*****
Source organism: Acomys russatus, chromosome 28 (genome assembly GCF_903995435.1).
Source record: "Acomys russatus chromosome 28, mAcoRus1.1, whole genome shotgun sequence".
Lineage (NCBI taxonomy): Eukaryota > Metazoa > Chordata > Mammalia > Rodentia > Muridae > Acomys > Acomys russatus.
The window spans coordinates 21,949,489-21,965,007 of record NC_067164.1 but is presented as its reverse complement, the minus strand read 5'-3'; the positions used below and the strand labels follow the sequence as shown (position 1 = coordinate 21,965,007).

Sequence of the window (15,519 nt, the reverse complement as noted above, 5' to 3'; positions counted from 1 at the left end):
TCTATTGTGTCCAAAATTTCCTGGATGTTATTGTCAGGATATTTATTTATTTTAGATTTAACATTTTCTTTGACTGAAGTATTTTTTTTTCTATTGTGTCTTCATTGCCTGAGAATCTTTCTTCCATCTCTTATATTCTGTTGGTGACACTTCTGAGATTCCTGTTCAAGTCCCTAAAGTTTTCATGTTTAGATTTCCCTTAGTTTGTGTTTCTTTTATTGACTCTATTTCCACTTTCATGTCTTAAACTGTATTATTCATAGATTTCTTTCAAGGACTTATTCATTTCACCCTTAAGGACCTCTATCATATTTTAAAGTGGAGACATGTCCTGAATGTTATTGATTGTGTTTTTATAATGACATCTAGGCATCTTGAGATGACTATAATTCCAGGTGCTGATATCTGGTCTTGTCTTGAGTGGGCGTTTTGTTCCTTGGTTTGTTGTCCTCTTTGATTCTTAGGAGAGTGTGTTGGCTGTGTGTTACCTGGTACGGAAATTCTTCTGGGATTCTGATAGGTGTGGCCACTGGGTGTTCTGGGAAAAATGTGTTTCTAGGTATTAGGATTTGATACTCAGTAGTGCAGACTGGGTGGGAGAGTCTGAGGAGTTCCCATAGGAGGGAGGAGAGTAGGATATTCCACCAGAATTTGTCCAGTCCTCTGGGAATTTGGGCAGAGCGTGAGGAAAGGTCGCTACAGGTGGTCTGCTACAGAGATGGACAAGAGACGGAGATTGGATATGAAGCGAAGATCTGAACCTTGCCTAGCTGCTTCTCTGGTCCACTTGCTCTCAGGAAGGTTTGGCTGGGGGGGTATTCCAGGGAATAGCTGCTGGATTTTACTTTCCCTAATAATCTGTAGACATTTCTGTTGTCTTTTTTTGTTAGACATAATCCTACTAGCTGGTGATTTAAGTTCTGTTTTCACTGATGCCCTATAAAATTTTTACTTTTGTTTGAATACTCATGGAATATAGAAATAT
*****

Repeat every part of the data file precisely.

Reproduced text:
Source organism: Acomys russatus, chromosome 28 (genome assembly GCF_903995435.1).
Source record: "Acomys russatus chromosome 28, mAcoRus1.1, whole genome shotgun sequence".
Lineage (NCBI taxonomy): Eukaryota > Metazoa > Chordata > Mammalia > Rodentia > Muridae > Acomys > Acomys russatus.
The window spans coordinates 21,949,489-21,965,007 of record NC_067164.1 but is presented as its reverse complement, the minus strand read 5'-3'; the positions used below and the strand labels follow the sequence as shown (position 1 = coordinate 21,965,007).

Sequence of the window (15,519 nt, the reverse complement as noted above, 5' to 3'; positions counted from 1 at the left end):
TCTATTGTGTCCAAAATTTCCTGGATGTTATTGTCAGGATATTTATTTATTTTAGATTTAACATTTTCTTTGACTGAAGTATTTTTTTTTCTATTGTGTCTTCATTGCCTGAGAATCTTTCTTCCATCTCTTATATTCTGTTGGTGACACTTCTGAGATTCCTGTTCAAGTCCCTAAAGTTTTCATGTTTAGATTTCCCTTAGTTTGTGTTTCTTTTATTGACTCTATTTCCACTTTCATGTCTTAAACTGTATTATTCATAGATTTCTTTCAAGGACTTATTCATTTCACCCTTAAGGACCTCTATCATATTTTAAAGTGGAGACATGTCCTGAATGTTATTGATTGTGTTTTTATAATGACATCTAGGCATCTTGAGATGACTATAATTCCAGGTGCTGATATCTGGTCTTGTCTTGAGTGGGCGTTTTGTTCCTTGGTTTGTTGTCCTCTTTGATTCTTAGGAGAGTGTGTTGGCTGTGTGTTACCTGGTACGGAAATTCTTCTGGGATTCTGATAGGTGTGGCCACTGGGTGTTCTGGGAAAAATGTGTTTCTAGGTATTAGGATTTGATACTCAGTAGTGCAGACTGGGTGGGAGAGTCTGAGGAGTTCCCATAGGAGGGAGGAGAGTAGGATATTCCACCAGAATTTGTCCAGTCCTCTGGGAATTTGGGCAGAGCGTGAGGAAAGGTCGCTACAGGTGGTCTGCTACAGAGATGGACAAGAGACGGAGATTGGATATGAAGCGAAGATCTGAACCTTGCCTAGCTGCTTCTCTGGTCCACTTGCTCTCAGGAAGGTTTGGCTGGGGGGGTATTCCAGGGAATAGCTGCTGGATTTTACTTTCCCTAATAATCTGTAGACATTTCTGTTGTCTTTTTTTGTTAGACATAATCCTACTAGCTGGTGATTTAAGTTCTGTTTTCACTGATGCCCTATAAAATTTTTACTTTTGTTTGAATACTCATGGAATATAGAAATAT